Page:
Matriarch and the last surviving founding member of Matakohe's Kauri Museum - Emily Mavis Smith was laid to rest in the family plot at Matakohe cemetery on Friday.
In her 103rd year, Mavis had lived in Totara House - the house built for her parents in 1896 - since her birth on November 9, 1910.
The last surviving child of eight children - six sons and two daughters born to George and Emily Smith - she had a fierce family pride.
Her grandparents, Richard Christie Smith and Catherine, were Albertlanders, the first white settlers to Matakohe - her father, George, the second white child born in the area.
It was round the George Smith kitchen table 51 years ago that her cousin, Mervyn Sterling, first mooted the idea of a museum to Mavis, sister Clarice and brother Tatty - the result - an internationally renowned facility.
A keen and competitive gardener (dahlias being the flower of choice), she volunteered at the museum and looked forward to any opportunity to dress up and take part in the museum's special days.
Mavis realised life as she knew it would be lost to time unless it was recorded and, in 2008 at the age of 95, she, with the help of co-author Paul Campbell, collated Child of the Kauri - a collection of memories, family life, tales photos, poems and cartoon sketches about everyday lives of those in the district, as well as the social and economic times of rural life at Matakohe.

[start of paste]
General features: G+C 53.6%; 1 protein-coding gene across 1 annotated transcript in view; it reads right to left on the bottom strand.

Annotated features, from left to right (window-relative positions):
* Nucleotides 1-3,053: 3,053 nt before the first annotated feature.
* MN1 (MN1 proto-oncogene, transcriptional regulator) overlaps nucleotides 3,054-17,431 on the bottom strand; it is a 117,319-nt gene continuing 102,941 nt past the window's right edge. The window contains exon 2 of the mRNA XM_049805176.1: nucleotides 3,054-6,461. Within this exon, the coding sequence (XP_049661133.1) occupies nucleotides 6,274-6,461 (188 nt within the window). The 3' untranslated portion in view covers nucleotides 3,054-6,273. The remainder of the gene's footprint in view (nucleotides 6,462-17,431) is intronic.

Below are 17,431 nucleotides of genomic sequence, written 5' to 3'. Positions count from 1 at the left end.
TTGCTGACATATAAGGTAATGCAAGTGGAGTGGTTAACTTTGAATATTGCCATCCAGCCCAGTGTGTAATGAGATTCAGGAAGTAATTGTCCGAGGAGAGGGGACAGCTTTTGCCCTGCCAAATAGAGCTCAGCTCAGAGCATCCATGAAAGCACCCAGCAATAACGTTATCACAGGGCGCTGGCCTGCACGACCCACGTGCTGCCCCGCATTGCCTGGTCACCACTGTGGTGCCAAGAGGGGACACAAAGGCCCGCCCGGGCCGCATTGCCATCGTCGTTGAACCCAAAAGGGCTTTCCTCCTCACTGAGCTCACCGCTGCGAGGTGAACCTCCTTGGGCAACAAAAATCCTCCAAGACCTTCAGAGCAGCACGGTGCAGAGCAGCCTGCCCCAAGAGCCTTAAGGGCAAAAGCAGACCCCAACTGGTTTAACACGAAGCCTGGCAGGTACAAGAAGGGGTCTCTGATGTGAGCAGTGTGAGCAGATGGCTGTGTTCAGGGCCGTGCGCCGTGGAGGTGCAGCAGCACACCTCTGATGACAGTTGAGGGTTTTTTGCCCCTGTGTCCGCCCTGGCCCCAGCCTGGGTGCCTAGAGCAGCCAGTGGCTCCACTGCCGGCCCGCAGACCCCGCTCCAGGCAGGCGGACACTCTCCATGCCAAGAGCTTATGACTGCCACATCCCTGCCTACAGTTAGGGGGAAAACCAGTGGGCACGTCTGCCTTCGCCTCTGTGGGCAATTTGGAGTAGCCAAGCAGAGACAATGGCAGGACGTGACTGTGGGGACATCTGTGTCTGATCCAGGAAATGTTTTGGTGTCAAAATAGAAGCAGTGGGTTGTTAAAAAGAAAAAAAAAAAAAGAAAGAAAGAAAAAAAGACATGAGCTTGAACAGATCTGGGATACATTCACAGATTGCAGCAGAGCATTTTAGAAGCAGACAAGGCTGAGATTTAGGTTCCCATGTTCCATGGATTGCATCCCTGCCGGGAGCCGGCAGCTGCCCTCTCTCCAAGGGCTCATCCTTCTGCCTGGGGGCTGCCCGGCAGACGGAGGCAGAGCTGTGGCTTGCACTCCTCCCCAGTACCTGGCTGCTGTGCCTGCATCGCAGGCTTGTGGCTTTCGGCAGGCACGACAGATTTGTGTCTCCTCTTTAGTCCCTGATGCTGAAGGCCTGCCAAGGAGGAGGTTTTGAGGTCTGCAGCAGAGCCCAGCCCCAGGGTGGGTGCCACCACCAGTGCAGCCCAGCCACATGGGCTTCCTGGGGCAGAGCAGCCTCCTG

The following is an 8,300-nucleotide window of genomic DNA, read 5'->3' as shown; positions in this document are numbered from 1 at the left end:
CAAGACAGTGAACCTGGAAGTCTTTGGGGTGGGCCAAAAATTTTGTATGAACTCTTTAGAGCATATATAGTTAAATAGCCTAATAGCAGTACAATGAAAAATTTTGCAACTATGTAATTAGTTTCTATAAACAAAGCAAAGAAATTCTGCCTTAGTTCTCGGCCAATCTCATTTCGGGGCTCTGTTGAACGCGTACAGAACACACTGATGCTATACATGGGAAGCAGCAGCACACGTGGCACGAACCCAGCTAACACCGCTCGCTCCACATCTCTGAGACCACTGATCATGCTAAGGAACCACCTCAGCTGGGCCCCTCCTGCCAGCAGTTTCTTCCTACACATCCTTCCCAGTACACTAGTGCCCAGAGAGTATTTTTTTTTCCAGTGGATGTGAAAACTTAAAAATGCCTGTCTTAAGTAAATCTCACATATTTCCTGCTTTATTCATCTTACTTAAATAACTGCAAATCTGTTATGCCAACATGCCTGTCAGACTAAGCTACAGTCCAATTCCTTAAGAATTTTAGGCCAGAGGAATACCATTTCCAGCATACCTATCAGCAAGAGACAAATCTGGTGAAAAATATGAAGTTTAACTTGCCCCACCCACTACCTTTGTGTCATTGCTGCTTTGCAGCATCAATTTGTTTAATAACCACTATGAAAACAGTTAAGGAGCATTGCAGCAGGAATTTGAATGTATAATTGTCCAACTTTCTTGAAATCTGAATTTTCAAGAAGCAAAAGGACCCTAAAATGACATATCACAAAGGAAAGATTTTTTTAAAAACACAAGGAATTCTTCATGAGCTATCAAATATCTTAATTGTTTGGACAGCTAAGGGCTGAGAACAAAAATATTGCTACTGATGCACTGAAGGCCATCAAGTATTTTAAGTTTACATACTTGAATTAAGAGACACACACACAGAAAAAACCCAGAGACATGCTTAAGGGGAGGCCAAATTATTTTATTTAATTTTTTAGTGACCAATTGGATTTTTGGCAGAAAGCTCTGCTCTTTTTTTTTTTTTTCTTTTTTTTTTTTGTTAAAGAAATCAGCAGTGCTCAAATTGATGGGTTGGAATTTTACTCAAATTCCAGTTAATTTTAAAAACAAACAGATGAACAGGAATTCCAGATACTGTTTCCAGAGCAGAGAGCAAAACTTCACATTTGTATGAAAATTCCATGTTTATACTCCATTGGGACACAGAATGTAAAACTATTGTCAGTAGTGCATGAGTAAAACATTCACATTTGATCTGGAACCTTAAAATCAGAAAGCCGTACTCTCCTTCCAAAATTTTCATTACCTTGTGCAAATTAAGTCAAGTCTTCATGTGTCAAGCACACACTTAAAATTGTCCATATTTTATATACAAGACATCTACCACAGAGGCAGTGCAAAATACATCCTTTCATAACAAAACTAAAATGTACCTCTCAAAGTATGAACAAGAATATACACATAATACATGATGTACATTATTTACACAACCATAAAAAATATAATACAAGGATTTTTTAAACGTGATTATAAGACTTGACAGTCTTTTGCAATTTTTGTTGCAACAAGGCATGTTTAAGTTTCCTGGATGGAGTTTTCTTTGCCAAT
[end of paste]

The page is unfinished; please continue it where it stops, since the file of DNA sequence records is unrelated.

In 2000, with the same foresight and determination to keep her beloved Totara House safe forever, she, with the support of her family, gifted the house, it contents and the surrounding 10 acres to the Kauri Museum Trust so that it may be shared with future generations.
About 200 people attended the service held in the Matakohe War Memorial Hall, including her cousin, Dr Lockwood Smith, the current High Commissioner of New Zealand to the United Kingdom and former Speaker of the House and longstanding National Party MP.
Tributes were given by family members - Patricia Henwood (nee Smith) who recalled Aunt Mavis' strict rules and "school of manners and etiquette" teachings, Murray Smith, Bill Sheppard and Kauri museum chief executive Betty Nelley who said Mavis' generous bequeath was a "living entity" that "provided a kaleidoscope of the past ... we will miss your humour, your stories, taking tea at Totara House and your pikelets".